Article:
Returning home after a hospital stay can be tricky, but Somerville-Cambridge Elder Services (SCES) is expanding a program dedicated to helping older adults navigate that transition.
The move comes after SCES was included in a $3 million statewide round of grants from the Healey Administration to augment hospital-to-home partnerships between health care providers and Aging Service Access Points, such as SCES.
SCES Chief Program Officer Annie Fowler said the grant will fund dedicated hospital-to-home liaisons to help with discharge planning at the Cambridge and Everett Cambridge Health Alliance (CHA) hospitals.
“Our Hospital to Home partnership has had a great track record of success, and this grant will allow us to build on that foundation by providing a community-based-services perspective earlier in the discharge process,” said Fowler.
The SCES Hospital to Home Community Care Transitions (H2H) program was established in 2012 as part of a nationwide pilot to reduce avoidable hospital readmissions. By connecting older adults with services and providing support during their transition back home, the pilot reduced re-admissions by 30% in 2015, making it one of the top performing programs in the country.
SCES H2H currently provides three Community Care Coordinators, who provide support for CHA patients during discharge by assessing in-home needs, coordinating services, and providing follow-up support.
SCES CEO Marta Corvelo said the expansion is great news for older adults and thanked the Healey Administration for recognizing that elder services are uniquely positioned to address in-home and environmental conditions that directly impact patient outcomes.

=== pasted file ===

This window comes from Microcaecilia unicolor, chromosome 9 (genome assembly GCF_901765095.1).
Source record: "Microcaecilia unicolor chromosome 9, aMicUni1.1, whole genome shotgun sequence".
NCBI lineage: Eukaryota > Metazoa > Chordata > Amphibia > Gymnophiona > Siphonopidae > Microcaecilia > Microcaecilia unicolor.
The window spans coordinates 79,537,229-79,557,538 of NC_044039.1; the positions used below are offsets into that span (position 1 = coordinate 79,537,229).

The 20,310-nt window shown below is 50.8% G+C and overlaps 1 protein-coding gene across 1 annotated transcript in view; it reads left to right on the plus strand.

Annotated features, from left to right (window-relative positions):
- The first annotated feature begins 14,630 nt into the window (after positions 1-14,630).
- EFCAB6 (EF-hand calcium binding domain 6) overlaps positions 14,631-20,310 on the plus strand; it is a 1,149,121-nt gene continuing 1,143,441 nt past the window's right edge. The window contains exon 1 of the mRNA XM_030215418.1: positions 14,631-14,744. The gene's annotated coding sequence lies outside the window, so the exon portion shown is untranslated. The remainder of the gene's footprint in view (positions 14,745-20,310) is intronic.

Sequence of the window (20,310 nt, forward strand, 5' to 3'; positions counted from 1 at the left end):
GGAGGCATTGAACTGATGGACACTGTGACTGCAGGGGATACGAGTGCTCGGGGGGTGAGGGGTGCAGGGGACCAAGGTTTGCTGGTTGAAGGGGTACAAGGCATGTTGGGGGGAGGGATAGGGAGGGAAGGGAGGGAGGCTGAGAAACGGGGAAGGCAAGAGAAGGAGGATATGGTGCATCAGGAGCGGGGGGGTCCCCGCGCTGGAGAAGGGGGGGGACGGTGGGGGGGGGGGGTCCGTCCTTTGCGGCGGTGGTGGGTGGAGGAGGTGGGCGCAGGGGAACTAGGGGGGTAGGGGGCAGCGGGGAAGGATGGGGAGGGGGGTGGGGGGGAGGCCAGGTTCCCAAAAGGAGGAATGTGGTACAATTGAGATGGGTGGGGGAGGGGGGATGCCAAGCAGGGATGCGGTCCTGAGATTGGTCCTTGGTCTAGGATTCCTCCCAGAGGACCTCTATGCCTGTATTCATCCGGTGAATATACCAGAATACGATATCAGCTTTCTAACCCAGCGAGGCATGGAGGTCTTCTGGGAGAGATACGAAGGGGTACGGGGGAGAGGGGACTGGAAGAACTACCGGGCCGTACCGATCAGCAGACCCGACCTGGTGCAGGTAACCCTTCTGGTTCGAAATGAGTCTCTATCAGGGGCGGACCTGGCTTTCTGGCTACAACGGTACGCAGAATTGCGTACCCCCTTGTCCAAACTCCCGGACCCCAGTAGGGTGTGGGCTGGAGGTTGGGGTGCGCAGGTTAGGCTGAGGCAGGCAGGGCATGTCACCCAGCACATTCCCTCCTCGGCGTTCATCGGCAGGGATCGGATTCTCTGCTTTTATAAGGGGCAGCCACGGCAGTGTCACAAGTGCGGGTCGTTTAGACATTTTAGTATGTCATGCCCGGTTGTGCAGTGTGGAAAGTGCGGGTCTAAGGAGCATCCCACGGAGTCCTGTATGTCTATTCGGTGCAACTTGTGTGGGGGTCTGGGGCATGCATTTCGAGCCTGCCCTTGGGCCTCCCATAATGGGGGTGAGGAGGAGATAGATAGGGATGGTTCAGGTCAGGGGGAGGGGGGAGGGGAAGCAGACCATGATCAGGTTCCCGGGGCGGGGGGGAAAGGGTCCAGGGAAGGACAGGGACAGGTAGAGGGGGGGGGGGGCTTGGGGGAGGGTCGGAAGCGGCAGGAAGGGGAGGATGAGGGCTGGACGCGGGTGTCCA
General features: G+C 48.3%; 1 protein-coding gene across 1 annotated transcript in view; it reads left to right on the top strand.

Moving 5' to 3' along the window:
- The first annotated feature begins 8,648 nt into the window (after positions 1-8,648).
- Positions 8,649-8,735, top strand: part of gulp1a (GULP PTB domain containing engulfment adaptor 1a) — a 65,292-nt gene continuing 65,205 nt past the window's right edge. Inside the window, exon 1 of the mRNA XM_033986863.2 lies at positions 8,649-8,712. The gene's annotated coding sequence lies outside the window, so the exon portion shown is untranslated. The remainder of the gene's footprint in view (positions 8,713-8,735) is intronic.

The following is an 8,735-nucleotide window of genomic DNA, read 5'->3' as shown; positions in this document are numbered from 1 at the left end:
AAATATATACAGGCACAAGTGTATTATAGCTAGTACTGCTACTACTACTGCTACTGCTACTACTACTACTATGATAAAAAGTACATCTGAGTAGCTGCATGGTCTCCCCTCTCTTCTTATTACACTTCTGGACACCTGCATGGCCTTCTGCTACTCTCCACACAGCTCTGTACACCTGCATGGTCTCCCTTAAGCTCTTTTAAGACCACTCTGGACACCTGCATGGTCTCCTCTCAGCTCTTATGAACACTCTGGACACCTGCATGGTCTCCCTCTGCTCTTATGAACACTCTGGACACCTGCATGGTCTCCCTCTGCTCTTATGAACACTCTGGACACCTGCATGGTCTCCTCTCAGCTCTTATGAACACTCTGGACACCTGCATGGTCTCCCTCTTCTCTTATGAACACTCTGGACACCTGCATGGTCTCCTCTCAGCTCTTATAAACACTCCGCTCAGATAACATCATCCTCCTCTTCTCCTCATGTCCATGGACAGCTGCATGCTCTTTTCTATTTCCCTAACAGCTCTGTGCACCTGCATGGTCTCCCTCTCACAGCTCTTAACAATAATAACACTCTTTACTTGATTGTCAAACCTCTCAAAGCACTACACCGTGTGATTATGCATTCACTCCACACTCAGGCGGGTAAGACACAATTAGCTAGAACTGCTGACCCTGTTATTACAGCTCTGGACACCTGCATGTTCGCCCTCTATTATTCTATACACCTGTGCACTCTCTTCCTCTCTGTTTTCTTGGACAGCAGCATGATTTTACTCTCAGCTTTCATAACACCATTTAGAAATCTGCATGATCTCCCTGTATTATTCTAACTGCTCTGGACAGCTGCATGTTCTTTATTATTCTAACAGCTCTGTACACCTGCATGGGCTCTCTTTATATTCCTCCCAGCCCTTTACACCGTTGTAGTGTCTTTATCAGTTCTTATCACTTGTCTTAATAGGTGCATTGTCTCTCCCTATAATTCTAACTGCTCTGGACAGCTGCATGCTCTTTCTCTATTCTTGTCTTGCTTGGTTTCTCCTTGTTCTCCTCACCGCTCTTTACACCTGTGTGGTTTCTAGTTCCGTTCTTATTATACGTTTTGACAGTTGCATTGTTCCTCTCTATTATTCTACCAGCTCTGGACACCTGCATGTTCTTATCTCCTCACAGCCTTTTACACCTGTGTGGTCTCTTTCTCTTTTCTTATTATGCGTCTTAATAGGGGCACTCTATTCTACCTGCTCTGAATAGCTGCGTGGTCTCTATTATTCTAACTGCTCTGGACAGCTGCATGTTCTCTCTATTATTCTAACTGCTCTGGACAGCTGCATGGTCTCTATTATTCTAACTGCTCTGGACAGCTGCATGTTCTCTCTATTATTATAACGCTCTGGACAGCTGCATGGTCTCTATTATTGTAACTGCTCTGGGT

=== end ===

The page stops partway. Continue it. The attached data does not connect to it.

“By helping us expand this program, the Healey Administration is supporting an innovative partnership that improves public health in our community,” said Corvelo. “We are grateful for their support and look forward to highlighting the positive impacts of this initiative.”
The two-year, $300,000 grant is a joint effort with Mystic Valley Elder Services (MVES), which will provide the designated liaison at Everett Hospital. MVES previously collaborated with SCES on the H2H pilot project in 2012.
“We are delighted to deepen our partnership with Somerville-Cambridge Elder Services with this grant, which allows patients with multiple care needs to be discharged with additional home services,” said Eleni Carr, chief care integration officer at Cambridge Health Alliance. “With this emphasis on the pre-discharge planning for at-risk patients, we hope to reduce the need for out-of-home placement which has become exceedingly difficult in the post-pandemic environment, causing discharge delays and other systemic challenges. I am grateful for the creative collaboration that brings Mystic Valley Elder Services into this arrangement so that our planned model can be employed at both CHA Cambridge and Everett Hospitals.”
In announcing the statewide round of Hospital to Home grants, the Healey Administration said its goals are supporting successful transitions back home and easing strains on hospital capacity.
“As hospitals continue to face strain due to workforce shortages, it is critical that we find new ways to better serve patients in their homes and communities,” said Secretary of Health and Human Services Kate Walsh. “Through these partnerships, hospitals and local ASAPs will collaborate to better meet individual patient needs in home and community-based settings, improving health outcomes and alleviating pressure on hospital resources and staff.”
Somerville-Cambridge Elder Services is a non-profit agency that supports the independence and well-being of older adults in Somerville and Cambridge. For free advice and guidance on questions of aging, caregiving or disability, contact our Aging Information Center at 617-628-2601, email email@example.com, or visit our website eldercare.org